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Single-Gender Organizations In Jeopardy After University of Rochester Judicial Council Ruling




The fate of three campus a cappella groups, along with multiple sports clubs and greek organizations are up-in-the-air after a ruling handed down Friday, by the All-Campus Judicial Council at the University of Rochester.

Earlier this year in January, four campus activists at the University of Rochester approached the Student's Association (SA) claiming that more than 50 campus organizations openly violate the SA's Constitution. Specifically, these activist allege discrimination at the hands of these organizations in the form of gendered language in promotional content or by such groups taking part in events or competitions that limit involvement to one gender.
This past week, a ruling was handed down after an April 21 appeal that student organizations "may not use gendered language in their constitutions, advertisements, and names, and that they may not participate in gender-exclusive competitions."

While most of these groups do not actively engage in what many may consider blatant discriminatory conduct, textual discrimination such as referring to one's sports club as "Men's Rugby," campus a cappella groups promoting themselves as the "Premier All-Male Group" or the "presence of gendered language in a constitution amounts to de facto discrimination." This type of discrimination is not allowed under the SA Constitution.

The area that would impact these organizations the most would be in participating in any event that is run by a national body that separates male and female teams or groups. While most competitive competitions and festivals in the a cappella community are gender neutral, there are a few solely dedicated to a specific gender.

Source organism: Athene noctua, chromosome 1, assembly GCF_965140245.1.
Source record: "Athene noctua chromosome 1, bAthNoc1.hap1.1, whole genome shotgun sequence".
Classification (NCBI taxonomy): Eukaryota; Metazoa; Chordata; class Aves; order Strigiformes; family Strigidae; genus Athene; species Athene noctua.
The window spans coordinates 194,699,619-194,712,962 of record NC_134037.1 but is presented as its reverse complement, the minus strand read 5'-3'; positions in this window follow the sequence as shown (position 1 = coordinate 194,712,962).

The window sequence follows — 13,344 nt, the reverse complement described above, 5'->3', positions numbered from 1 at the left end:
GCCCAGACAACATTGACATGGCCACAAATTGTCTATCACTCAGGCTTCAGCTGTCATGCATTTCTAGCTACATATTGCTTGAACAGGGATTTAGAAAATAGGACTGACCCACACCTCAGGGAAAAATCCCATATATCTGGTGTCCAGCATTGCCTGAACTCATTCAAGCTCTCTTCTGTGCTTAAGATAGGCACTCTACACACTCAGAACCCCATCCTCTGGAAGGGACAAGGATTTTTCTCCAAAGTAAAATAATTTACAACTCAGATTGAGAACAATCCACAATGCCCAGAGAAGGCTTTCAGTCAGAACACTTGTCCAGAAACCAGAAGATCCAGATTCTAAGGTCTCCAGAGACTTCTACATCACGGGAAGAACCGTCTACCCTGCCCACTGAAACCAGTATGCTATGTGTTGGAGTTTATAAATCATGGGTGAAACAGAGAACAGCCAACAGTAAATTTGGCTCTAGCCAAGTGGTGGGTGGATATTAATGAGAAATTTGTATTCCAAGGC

Some students worry that if the ruling continues to progress in the direction it's heading, student organizations may be forced to accept members of all genders. All-male and all-female a cappella groups on-campus could potentially cease to exist, along with some athletic clubs becoming co-ed in nature. The president of the school's College Republicans chapter, Chris Hodgman, had the following to say to Campus Reform, America's leading source for college news:

“Club sports, Greek life, and a cappella groups are the most immediately impacted, but groups like the Society for Women Engineers fits the description as well,” he observed. “This ruling undermines the right of students to associate with whomever they please, and, in the case of club sports, forces students into a physically unsafe environment.”

While the ruling calls for a review of all potential organizations affected, no set timeline has been enacted, leaving clubs and groups to carry on as usual. Could this be the beginning of a shift to make all national campus clubs more inclusive? Or is this ruling asking too much of college organizations simply trying to enjoy extracurricular activities outside of school work?

For an official report released by Campus Times, the University of Rochester student newspaper, visit here.

To read the official appeal released by the All-Campus Judicial Council, visit here.

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